A step-by-step guide for quitting your job the right way Thinking about joining the Great Resignation? Here’s how to quit without burning bridges.


You might daydream of telling your boss to take this job and shove it, but that’s where that sentiment should stay. If you’re joining the Great Resignation, it’s best to skip the theatrics because how you leave your current job could impact your career down the road.

“Leaving a job on bad terms can result in repercussions, including getting blacklisted from other companies in your industry or causing overall damage to your professional reputation,” says Scott Bonneau, vice president of global talent acquisition for the job search site Indeed. “Many industries are small. If people hear that you left your recent job poorly and on a bad note, or are leaving a newly acquired position, it can be detrimental to your next job application.”

Instead, consider this step-by-step guide to quitting professionally:


It may be tempting to share the news with some of your work friends and colleagues—especially if you’re excited about your new role—but resist. Don’t tell anyone else at your workplace except your boss, says Vicki Salemi, career expert for the job site Monster.

“Your boss is the priority,” she says. “Ask for time on their calendar so you can have a conversation either over video or phone. It’s preferable to have a conversation, rather than send an email or text.”


Before your meeting, think about what you will say. “Short and sweet usually work best,” says Salemi. “You don’t owe your boss any explanations or any indication of your new employer if you don’t want to share it.”

Salemi recommends saying something like: “I want to start by saying thank you for the opportunity to work here; the last two years I’ve learned a lot. That said, I’m resigning. My last date will be X. I can start telling clients and colleagues if you’d like unless you’d prefer to, and want to create a shared document with action items once I leave.”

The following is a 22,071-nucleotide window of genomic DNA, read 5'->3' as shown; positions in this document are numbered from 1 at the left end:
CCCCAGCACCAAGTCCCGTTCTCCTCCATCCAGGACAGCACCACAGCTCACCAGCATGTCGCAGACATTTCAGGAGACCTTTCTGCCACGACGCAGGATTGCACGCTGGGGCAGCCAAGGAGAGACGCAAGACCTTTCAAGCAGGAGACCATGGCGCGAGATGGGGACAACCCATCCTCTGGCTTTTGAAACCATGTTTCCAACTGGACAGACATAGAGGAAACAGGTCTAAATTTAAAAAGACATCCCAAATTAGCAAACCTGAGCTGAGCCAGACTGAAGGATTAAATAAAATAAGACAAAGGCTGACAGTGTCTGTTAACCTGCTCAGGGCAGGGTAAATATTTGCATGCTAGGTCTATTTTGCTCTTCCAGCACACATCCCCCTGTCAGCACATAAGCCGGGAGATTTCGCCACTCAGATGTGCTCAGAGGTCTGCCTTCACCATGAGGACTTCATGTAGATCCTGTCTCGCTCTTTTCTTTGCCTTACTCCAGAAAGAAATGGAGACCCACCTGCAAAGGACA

“It’s a conversation, so your boss may ask questions like why you’re leaving and where you’re going,” says Salemi. “Your boss may ask what it takes for you to stay, so be prepared to get a counteroffer. Oftentimes, people feel more anxiety and stress leading up to the conversation than the conversation itself.”


The most professional way someone can leave a job is to give enough notice to ensure a smooth transition, says Bonneau. He and Salemi say giving two weeks is still the norm.

“If your new job can’t wait and they need you today, that could be a warning sign that they aren’t well prepared or they don’t respect the process or people that are impacted,” adds Cassie Whitlock, head of HR at BambooHR, a human resources software provider. “How they support this process may reflect how you will be treated when times get difficult.”


Think of this as a professional transaction, similar to receiving the employment contract before you started working there, says Salemi. That means you may need to notify HR.

“Ask if you should contact HR and copy your boss to have the end date in writing and logistical questions like where you should send your laptop and any company-owned equipment like a phone,” says Salemi. “The goal should be to have a smooth exit.”